Getting all the Entropy We Can Eat!

# Getting all the Entropy We Can Eat!

Visual Studio 6.0

This next routine, `getEntropy`, is the main routine for determining which classification is the most important for sales growth. We will turn to communication research and rip off one of their discoveries. As mentioned, entropy is a precise measurement of information.

In a nutshell, entropy is a measure of uncertainty in an observation. The entropy explains the amount of uncertainty about a particular outcome.

This is used a lot in determining information that comes over noisy data lines. We, however, have hijacked it for our marketing purposes.

We will be using logarithms, which happen to be a built-in function in VB 6.0. If you are a bit rusty on them, it simply means that logx = y where (2 to the power y) = x, in this case log has base 2. In English, this means that the log to base 2 of any number is any bits that it would take to represent that many numbers. For example, log2(16) = 4. This tells us that it takes 4 bits to uniquely represent 16 different values. So we will explain this in the code below. But hey, don't worry. We will just use the VB built-in log function to do the dirty work for us.

#### Try It Out - Determining the Entropy of a Classification

1.  Please add another function to the `frmID3` form. Name the function `getEntropy` and enter the code as shown. This routine will determine the entropy for the classification and return the entropy to the calling routine, `determineEntropy`.

``````Public Function getEntropy(ByVal sField As String, itotalRecords As Integer) As Single

'--------------------------------------------------------------
'-- First, determine how many unique values of this field are
'-- in the table. Store them and determine the entropy for each
'--------------------------------------------------------------

Dim sSql As String
Dim totalUp As Integer
Dim totalDown As Integer
Dim totalSamples As Integer
Dim fractionalEntropy As Single
Dim entropy As Single
Dim searchValue As String

fractionalEntropy = 0

'-- grab the info here--
sSql = "SELECT * FROM ID3 ORDER BY " & sField
MsgBox "No records in the ID3 Table"
Exit Function
End If

While Not .EOF
totalUp = 0
totalDown = 0
'---------------------------------------------------
'-- Loop through all of the records with like values
'---------------------------------------------------
Do While (searchValue = .Fields.Item(sField))
If !SalesUp = True Then
totalUp = totalUp + 1
Else
totalDown = totalDown + 1
End If
.MoveNext
If (.EOF) Then Exit Do
Loop
'---------------------------------------------------
'-- Now determine the entropy for that group --
'---------------------------------------------------
If (totalUp = 0) Then
fractionalEntropy = -1#
ElseIf (totalDown = 0) Then
fractionalEntropy = -1#
Else
fractionalEntropy = _
-(totalUp / totalSamples) * Log(totalUp / totalSamples) - _
(totalDown / totalSamples) * Log(totalDown / totalSamples)
End If
fractionalEntropy = (fractionalEntropy / itotalRecords)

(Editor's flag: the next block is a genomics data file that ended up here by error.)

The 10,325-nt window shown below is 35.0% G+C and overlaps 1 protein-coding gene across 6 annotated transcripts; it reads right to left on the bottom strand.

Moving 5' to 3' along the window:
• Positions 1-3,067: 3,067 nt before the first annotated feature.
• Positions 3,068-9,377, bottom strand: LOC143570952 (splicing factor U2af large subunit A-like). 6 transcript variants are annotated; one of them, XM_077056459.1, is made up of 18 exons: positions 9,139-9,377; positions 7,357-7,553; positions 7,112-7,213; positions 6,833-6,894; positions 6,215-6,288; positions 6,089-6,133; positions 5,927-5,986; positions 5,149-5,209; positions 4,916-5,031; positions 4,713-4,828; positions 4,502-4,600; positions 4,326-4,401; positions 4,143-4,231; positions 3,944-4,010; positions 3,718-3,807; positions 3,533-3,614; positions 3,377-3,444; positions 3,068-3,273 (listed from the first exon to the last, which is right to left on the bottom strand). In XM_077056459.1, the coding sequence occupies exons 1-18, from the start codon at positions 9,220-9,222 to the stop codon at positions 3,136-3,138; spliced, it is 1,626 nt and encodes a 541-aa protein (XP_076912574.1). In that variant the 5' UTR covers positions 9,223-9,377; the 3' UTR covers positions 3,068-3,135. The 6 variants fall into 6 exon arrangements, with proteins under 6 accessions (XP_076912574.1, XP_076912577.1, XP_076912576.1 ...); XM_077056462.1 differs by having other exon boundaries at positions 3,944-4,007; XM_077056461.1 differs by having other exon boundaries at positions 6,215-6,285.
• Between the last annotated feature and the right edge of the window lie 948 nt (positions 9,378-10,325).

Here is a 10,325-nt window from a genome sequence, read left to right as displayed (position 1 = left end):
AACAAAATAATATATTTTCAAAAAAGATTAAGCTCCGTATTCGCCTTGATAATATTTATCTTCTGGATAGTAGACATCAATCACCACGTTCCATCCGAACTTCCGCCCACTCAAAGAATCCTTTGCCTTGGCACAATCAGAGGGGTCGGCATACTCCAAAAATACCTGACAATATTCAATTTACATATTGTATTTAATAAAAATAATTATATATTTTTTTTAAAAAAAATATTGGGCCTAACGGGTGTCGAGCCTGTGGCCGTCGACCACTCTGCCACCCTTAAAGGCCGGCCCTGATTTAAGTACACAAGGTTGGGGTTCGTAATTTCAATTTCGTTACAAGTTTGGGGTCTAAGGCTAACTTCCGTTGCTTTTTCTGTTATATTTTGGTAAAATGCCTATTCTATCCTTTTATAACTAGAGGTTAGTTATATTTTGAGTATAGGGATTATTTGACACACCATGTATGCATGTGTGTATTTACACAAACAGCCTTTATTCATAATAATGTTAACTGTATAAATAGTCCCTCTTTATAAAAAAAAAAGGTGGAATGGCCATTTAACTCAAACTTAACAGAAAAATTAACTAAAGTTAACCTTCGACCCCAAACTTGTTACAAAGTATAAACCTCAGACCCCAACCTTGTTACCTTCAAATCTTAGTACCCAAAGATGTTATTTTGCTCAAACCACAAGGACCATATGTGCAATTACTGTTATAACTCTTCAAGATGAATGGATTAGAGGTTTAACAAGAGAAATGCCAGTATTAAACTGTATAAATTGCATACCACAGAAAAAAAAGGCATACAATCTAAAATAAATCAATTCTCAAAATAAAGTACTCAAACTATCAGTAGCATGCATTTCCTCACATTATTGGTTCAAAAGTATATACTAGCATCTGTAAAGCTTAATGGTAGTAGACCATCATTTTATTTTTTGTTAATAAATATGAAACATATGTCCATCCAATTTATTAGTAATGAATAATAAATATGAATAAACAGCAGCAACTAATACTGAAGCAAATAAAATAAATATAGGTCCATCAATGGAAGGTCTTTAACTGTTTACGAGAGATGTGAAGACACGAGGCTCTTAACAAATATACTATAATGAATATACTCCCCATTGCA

entropy = entropy + fractionalEntropy
If (.EOF) Then
getEntropy = entropy + fractionalEntropy
Else
End If
Wend
End With

End Function``````

### How It Works

We want all of the records sorted by the particular field we will be examining. So if we are determining the entropy on the `CountryLanguage` classification, for example, all of the records that have `English` in the `CountryLanguage` field will be lumped together.

So what we want to do is loop through the recordset and determine the entropy on each of the records that have the same value in the CountryLanguage field. When the value of the field changes to, say, `German`, we will stop and calculate the value for `English` because we know we have looked at each of those. So by returning the records sorted by the classification field, we can be sure that all like records are together. An easy way to do this is to take the first value passed into our `getEntropy` function, `sField`. We can dynamically build our SQL statement instructing the recordset to be returned ordered by that field. So if we were determining the `CountryLanguage`, all entries for `English` would be together, etc.

``````'-- grab the info here--
sSql = "SELECT * FROM ID3 ORDER BY " & sField

We start by opening the recordset `adoHoldGroup`, which gives us all of the records in the `ID3` table. Now that the recordset is opened, we to know which classification we will be working with. After all, it might be `CountryRegion`, `CountryLanguage` or `Country`. Well, we passed in the value as a parameter to the function, `sField`. Let's say that `sField` contains `Country`. So we use that variable and pass it to the recordset's `Fields.Item()` as a parameter. This will return the current value of that field (`Country`) in the current record. That value, say `Spain`, is assigned to the variable `searchValue`. Please notice that this is another example of a generalized routine. We don't hard code in a value, but permit a parameter passed into the routine, `sField`, to determine what we will be searching on. This allows us to use the same routine to examine each of the three classifications.

``````adoHoldGroup.MoveFirst